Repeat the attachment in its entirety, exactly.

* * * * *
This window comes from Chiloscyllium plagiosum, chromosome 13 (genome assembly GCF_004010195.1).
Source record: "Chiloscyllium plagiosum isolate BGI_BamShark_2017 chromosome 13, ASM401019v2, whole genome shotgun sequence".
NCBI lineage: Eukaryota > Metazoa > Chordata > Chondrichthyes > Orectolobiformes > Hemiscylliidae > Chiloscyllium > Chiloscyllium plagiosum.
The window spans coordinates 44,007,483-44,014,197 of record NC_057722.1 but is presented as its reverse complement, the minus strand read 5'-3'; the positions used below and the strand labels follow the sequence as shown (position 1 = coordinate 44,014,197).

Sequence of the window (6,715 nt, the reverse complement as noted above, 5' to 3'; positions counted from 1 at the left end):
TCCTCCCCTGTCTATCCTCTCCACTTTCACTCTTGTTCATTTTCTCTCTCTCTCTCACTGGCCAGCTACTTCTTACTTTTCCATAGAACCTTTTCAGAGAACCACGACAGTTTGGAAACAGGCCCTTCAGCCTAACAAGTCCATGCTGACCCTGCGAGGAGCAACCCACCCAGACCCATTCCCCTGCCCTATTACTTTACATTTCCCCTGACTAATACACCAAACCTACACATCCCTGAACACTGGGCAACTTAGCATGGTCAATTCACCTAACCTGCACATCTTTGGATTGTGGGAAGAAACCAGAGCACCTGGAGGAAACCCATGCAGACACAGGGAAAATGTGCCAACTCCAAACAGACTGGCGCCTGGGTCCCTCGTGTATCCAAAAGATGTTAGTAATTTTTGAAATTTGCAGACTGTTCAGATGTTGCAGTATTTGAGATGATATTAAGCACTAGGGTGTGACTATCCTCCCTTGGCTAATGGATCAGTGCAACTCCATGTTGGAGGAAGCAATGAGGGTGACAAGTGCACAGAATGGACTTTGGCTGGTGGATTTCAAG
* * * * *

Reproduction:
This window comes from Chiloscyllium plagiosum, chromosome 13 (genome assembly GCF_004010195.1).
Source record: "Chiloscyllium plagiosum isolate BGI_BamShark_2017 chromosome 13, ASM401019v2, whole genome shotgun sequence".
NCBI lineage: Eukaryota > Metazoa > Chordata > Chondrichthyes > Orectolobiformes > Hemiscylliidae > Chiloscyllium > Chiloscyllium plagiosum.
The window spans coordinates 44,007,483-44,014,197 of record NC_057722.1 but is presented as its reverse complement, the minus strand read 5'-3'; the positions used below and the strand labels follow the sequence as shown (position 1 = coordinate 44,014,197).

Sequence of the window (6,715 nt, the reverse complement as noted above, 5' to 3'; positions counted from 1 at the left end):
TCCTCCCCTGTCTATCCTCTCCACTTTCACTCTTGTTCATTTTCTCTCTCTCTCTCACTGGCCAGCTACTTCTTACTTTTCCATAGAACCTTTTCAGAGAACCACGACAGTTTGGAAACAGGCCCTTCAGCCTAACAAGTCCATGCTGACCCTGCGAGGAGCAACCCACCCAGACCCATTCCCCTGCCCTATTACTTTACATTTCCCCTGACTAATACACCAAACCTACACATCCCTGAACACTGGGCAACTTAGCATGGTCAATTCACCTAACCTGCACATCTTTGGATTGTGGGAAGAAACCAGAGCACCTGGAGGAAACCCATGCAGACACAGGGAAAATGTGCCAACTCCAAACAGACTGGCGCCTGGGTCCCTCGTGTATCCAAAAGATGTTAGTAATTTTTGAAATTTGCAGACTGTTCAGATGTTGCAGTATTTGAGATGATATTAAGCACTAGGGTGTGACTATCCTCCCTTGGCTAATGGATCAGTGCAACTCCATGTTGGAGGAAGCAATGAGGGTGACAAGTGCACAGAATGGACTTTGGCTGGTGGATTTCAAG